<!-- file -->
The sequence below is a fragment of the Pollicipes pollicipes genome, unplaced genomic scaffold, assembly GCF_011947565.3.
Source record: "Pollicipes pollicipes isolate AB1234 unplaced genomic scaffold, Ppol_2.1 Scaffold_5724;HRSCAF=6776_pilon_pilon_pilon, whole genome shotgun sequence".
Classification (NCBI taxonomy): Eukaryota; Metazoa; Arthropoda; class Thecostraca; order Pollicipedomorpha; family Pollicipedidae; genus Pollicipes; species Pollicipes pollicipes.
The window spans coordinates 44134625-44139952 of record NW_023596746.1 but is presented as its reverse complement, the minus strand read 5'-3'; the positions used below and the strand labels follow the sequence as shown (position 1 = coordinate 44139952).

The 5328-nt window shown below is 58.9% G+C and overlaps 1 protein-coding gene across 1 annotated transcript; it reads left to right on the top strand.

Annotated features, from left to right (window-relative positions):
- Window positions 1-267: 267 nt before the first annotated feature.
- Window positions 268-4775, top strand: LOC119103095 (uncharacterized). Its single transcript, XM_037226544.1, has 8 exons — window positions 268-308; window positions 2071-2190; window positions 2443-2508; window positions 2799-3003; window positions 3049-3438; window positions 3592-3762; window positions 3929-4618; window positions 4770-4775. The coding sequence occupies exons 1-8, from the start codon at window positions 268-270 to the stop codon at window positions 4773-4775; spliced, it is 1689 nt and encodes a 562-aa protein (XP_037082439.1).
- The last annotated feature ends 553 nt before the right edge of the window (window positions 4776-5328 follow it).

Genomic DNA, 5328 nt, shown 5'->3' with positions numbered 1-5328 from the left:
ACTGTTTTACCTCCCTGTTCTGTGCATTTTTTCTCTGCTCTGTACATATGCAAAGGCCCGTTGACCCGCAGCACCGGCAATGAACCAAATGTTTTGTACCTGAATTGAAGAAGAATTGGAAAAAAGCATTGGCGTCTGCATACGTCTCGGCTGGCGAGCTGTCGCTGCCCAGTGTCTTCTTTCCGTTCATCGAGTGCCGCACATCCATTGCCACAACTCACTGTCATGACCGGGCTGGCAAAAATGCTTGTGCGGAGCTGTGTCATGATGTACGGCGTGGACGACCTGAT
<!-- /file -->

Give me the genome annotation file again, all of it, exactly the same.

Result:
The sequence below is a fragment of the Pollicipes pollicipes genome, unplaced genomic scaffold, assembly GCF_011947565.3.
Source record: "Pollicipes pollicipes isolate AB1234 unplaced genomic scaffold, Ppol_2.1 Scaffold_5724;HRSCAF=6776_pilon_pilon_pilon, whole genome shotgun sequence".
Classification (NCBI taxonomy): Eukaryota; Metazoa; Arthropoda; class Thecostraca; order Pollicipedomorpha; family Pollicipedidae; genus Pollicipes; species Pollicipes pollicipes.
The window spans coordinates 44134625-44139952 of record NW_023596746.1 but is presented as its reverse complement, the minus strand read 5'-3'; the positions used below and the strand labels follow the sequence as shown (position 1 = coordinate 44139952).

The 5328-nt window shown below is 58.9% G+C and overlaps 1 protein-coding gene across 1 annotated transcript; it reads left to right on the top strand.

Annotated features, from left to right (window-relative positions):
- Window positions 1-267: 267 nt before the first annotated feature.
- Window positions 268-4775, top strand: LOC119103095 (uncharacterized). Its single transcript, XM_037226544.1, has 8 exons — window positions 268-308; window positions 2071-2190; window positions 2443-2508; window positions 2799-3003; window positions 3049-3438; window positions 3592-3762; window positions 3929-4618; window positions 4770-4775. The coding sequence occupies exons 1-8, from the start codon at window positions 268-270 to the stop codon at window positions 4773-4775; spliced, it is 1689 nt and encodes a 562-aa protein (XP_037082439.1).
- The last annotated feature ends 553 nt before the right edge of the window (window positions 4776-5328 follow it).

Genomic DNA, 5328 nt, shown 5'->3' with positions numbered 1-5328 from the left:
ACTGTTTTACCTCCCTGTTCTGTGCATTTTTTCTCTGCTCTGTACATATGCAAAGGCCCGTTGACCCGCAGCACCGGCAATGAACCAAATGTTTTGTACCTGAATTGAAGAAGAATTGGAAAAAAGCATTGGCGTCTGCATACGTCTCGGCTGGCGAGCTGTCGCTGCCCAGTGTCTTCTTTCCGTTCATCGAGTGCCGCACATCCATTGCCACAACTCACTGTCATGACCGGGCTGGCAAAAATGCTTGTGCGGAGCTGTGTCATGATGTACGGCGTGGACGACCTGAT